Soaring fuel costs have left automakers reeling, with the impact on their bottom lines forcing many to slash jobs, close some plants and retool others to produce more fuel-efficient vehicles. The need to economize is driving a revolution of sorts the rise of plug-in hybrid electric vehicles (PHEVs).
Electricity is 50 to 75 percent cheaper than the equivalent cost of a gallon of gas. The mix of energy sources used to generate North America's electricity supply is also lower priced and more stable than that of oil.
The race is on to come up with the best power source for electric vehicles, and there's no shortage of contenders. The two leading technologies appear to be lithium-ion and upgraded nickel-metal hydride (NiMH) batteries.
Tokyo-based automakers Toyota Motor Corp. and Honda Motor Co. Ltd., the leaders of PHEV technology, are leaning toward the NiMH battery, while Nissan Motor Co. Ltd. and NEC Corp., also based in Tokyo, are developing a high-powered lithium-ion battery.
Electric vehicles are already on North American roads, but haven't made it onto highways yet because of their limited range and speed.
Eestor Inc., Cedar Park, Texas, is another contender with its electrical energy storage unit, which it claims will have more than three times the energy density than the top lithium-ion batteries today, will last longer and will recharge in less than five minutes compared with three hours for lithium-ion batteries. It also weighs 300 pounds vs. 752 pounds.
Those claims have been challenged by some experts, who maintain that it's difficult to compare different battery technologies when none is yet on the market and some are specifically designed to be charged overnight.
Altair Nanotechnologies Inc., Reno, Nev., is developing a battery that can power a PHEV for 150 miles and recharge in the same amount of time it takes to fill up a gas tank. The device is based on 40-nanometer-size particles of lithium and titanium to make a coating that covers a battery's anode, and an aluminum bar that carries electricity to and from the vehicle's motor.
In contrast, most hybrid cars use a graphite coating in conjunction with NiMH or lithium-ion batteries. The difference lies in the material. When a battery operates or recharges, ions pass through the coating of the anode. Graphite isn't very porous, so the ions literally deform the material as they force their way through.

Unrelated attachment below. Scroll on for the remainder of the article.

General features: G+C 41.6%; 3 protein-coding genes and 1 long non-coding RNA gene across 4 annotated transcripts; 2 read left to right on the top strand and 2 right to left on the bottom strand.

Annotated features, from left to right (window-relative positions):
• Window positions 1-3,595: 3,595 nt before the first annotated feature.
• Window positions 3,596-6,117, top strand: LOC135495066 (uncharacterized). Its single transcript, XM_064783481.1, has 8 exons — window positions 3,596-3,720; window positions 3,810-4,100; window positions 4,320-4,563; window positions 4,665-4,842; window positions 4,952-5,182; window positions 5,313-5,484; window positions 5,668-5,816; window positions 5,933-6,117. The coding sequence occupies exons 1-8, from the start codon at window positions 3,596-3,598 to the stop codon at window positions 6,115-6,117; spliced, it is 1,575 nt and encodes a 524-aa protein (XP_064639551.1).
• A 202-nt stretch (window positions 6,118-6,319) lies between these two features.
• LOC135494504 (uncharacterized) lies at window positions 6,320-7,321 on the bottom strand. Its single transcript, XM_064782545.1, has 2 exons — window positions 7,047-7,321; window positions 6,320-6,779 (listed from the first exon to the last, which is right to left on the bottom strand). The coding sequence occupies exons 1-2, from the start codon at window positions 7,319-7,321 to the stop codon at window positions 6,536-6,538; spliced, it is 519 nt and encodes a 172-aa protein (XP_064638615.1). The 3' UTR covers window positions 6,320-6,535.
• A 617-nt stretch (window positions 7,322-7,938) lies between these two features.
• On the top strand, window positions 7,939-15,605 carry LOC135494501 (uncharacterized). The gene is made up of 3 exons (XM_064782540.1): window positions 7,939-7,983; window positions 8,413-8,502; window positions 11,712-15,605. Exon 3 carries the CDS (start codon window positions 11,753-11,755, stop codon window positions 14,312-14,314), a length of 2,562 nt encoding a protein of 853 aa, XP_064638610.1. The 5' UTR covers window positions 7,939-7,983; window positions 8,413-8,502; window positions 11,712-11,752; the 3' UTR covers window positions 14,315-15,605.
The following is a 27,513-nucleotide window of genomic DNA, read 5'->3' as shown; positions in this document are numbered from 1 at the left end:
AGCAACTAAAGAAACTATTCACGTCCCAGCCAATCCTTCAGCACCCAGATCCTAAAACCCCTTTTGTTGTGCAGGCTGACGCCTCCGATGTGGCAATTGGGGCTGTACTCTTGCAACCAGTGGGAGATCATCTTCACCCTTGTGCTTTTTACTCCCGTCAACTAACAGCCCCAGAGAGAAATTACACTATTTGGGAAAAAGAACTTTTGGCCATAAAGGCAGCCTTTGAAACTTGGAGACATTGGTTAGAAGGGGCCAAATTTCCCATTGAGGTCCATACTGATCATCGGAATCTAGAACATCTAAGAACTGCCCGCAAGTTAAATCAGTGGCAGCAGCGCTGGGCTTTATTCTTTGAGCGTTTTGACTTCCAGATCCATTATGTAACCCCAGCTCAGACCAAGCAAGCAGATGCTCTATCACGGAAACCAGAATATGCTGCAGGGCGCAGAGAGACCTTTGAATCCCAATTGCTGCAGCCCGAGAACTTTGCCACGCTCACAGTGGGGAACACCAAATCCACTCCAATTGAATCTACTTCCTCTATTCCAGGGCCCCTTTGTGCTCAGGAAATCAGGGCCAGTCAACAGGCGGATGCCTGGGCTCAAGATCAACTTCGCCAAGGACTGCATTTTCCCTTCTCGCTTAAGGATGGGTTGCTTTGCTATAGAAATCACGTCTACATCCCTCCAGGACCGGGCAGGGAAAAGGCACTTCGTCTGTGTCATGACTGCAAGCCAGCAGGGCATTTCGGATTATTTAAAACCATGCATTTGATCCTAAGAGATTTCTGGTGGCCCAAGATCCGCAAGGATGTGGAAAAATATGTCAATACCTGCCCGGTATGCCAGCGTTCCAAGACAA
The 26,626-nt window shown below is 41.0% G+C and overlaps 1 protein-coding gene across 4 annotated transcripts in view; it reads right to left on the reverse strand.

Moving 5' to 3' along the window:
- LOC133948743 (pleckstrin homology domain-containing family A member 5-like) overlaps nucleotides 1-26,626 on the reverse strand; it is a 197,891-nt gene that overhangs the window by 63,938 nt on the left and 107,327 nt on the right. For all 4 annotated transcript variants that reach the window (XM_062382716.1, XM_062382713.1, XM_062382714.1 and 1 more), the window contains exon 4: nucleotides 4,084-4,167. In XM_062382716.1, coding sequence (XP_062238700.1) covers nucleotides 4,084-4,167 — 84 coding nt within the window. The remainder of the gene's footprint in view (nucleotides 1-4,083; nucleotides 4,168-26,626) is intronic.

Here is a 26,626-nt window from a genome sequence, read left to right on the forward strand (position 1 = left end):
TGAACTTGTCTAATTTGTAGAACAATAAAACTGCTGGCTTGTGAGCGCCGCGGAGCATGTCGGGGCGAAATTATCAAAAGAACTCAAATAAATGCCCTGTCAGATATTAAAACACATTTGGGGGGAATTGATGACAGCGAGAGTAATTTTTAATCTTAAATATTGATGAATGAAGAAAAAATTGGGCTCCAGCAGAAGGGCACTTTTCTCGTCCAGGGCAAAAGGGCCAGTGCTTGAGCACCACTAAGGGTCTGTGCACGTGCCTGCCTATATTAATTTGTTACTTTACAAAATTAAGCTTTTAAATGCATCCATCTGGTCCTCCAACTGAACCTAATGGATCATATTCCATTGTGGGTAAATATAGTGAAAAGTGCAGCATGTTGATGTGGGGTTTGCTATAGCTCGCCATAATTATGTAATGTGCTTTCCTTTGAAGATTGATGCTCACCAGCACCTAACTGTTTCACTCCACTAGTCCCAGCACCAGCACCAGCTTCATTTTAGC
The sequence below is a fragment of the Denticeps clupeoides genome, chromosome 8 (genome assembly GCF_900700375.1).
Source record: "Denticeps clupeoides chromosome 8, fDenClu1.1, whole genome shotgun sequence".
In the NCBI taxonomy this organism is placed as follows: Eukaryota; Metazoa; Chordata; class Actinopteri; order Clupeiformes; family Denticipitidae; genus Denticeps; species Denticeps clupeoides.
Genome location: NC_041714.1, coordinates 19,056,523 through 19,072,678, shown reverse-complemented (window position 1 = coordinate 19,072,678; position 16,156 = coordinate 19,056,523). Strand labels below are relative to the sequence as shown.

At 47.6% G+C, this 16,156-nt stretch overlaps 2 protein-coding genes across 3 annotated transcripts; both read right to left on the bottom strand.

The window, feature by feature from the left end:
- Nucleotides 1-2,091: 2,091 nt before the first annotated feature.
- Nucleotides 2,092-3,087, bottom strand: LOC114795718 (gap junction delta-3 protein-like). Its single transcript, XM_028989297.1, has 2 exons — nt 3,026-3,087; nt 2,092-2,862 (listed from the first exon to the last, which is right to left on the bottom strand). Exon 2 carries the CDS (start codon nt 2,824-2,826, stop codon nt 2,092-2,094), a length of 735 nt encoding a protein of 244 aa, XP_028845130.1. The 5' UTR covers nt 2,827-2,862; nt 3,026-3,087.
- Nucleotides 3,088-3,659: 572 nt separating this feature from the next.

"Graphite anodes produce an SEI (solid electrolyte interface) on the anode in a standard lithium-ion battery. This SEI is basically an internal electrical resistor in the battery cell," said Chet Sandberg, Altair's technical strategy manager. "The Altair nanotechnology has no SEI and consequentially less internal heating. Our technology places our power storage cells between a super capacitor and a standard battery in operational characteristics."
Altair said its nano-titanate battery lasts for 20,000 full recharge cycles, or about 20 years—four times the life span of a comparable NiMH or lithium-ion battery.
What all these new developments mean for lithium-ion batteries is unclear, according to Prabhakar Patil, chief executive officer of Compact Power Inc., Troy, Mi., a major supplier of lithium-ion batteries. "The cost ratio of lead-acid batteries and lithium-ion is six to one in favor of lead-acid, but the lead-acid battery life cycle is only three years vs. 10 for lithium, and the space and weight ratio favors lithium by four to one," he said.
And while Toyota and Honda favor the NiMH battery, by 2010 they will start to shift to the improving lithium-ion technology, Patil predicted. "Lithium-ion batteries will be No.1 on the market within the next 15 years," he added.
As for numbers, Patil noted that General Motors Corp., Detroit, expects to sell 10,000 of its Volt PHEVs in 2010 and 60,000 annually by 2012, while all original equipment manufacturers (OEMs) expect to sell a total of 1 million PHEVs in 2015 in the United States alone.
"The Volt's highway model will have 150 to 200 horsepower, which will match the performance of gas-powered cars," Patil said. BRIAN DUNN